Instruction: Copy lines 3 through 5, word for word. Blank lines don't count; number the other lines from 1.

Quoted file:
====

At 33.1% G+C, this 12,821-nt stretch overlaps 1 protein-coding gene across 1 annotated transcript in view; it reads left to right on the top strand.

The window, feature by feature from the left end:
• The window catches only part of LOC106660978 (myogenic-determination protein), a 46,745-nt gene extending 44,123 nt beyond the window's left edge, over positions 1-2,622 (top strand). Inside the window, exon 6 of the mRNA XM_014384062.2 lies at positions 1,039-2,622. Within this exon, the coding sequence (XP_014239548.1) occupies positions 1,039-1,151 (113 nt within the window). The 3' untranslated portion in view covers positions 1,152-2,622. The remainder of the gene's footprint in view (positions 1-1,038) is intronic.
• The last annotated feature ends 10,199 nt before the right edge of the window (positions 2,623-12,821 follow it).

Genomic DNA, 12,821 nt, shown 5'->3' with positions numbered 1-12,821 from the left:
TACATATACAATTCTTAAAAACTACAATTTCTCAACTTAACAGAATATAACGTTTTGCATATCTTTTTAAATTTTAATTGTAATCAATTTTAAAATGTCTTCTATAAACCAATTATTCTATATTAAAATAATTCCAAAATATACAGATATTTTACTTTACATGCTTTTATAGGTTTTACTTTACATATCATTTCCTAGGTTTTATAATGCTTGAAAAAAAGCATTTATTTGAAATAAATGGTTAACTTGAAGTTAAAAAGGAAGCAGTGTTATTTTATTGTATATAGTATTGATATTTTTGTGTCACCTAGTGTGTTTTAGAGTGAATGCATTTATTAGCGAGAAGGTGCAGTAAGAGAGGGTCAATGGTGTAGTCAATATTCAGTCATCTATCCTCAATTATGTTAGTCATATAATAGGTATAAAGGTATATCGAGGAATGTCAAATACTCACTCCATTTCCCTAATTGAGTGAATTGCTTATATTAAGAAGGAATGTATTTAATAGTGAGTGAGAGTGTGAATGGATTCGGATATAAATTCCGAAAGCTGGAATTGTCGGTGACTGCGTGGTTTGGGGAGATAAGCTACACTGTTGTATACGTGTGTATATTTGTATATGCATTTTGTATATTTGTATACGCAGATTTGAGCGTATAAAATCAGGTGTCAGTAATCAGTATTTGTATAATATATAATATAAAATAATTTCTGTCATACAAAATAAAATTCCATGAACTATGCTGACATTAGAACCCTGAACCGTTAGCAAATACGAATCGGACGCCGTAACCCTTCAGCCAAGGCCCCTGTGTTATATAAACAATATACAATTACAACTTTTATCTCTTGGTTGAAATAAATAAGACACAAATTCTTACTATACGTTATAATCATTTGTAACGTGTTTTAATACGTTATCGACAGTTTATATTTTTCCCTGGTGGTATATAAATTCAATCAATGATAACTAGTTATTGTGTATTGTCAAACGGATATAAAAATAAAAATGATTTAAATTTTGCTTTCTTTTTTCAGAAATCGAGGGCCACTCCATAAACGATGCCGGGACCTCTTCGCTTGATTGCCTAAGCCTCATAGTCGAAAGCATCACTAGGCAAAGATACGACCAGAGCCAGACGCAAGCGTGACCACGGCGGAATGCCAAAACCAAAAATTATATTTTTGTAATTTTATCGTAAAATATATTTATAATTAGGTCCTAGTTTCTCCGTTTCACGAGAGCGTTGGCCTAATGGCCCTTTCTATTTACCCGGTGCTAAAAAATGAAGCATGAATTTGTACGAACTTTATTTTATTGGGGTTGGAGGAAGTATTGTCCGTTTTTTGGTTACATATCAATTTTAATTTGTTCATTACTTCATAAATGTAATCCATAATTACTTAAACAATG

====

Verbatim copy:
• The window catches only part of LOC106660978 (myogenic-determination protein), a 46,745-nt gene extending 44,123 nt beyond the window's left edge, over positions 1-2,622 (top strand). Inside the window, exon 6 of the mRNA XM_014384062.2 lies at positions 1,039-2,622. Within this exon, the coding sequence (XP_014239548.1) occupies positions 1,039-1,151 (113 nt within the window). The 3' untranslated portion in view covers positions 1,152-2,622. The remainder of the gene's footprint in view (positions 1-1,038) is intronic.
• The last annotated feature ends 10,199 nt before the right edge of the window (positions 2,623-12,821 follow it).

Genomic DNA, 12,821 nt, shown 5'->3' with positions numbered 1-12,821 from the left: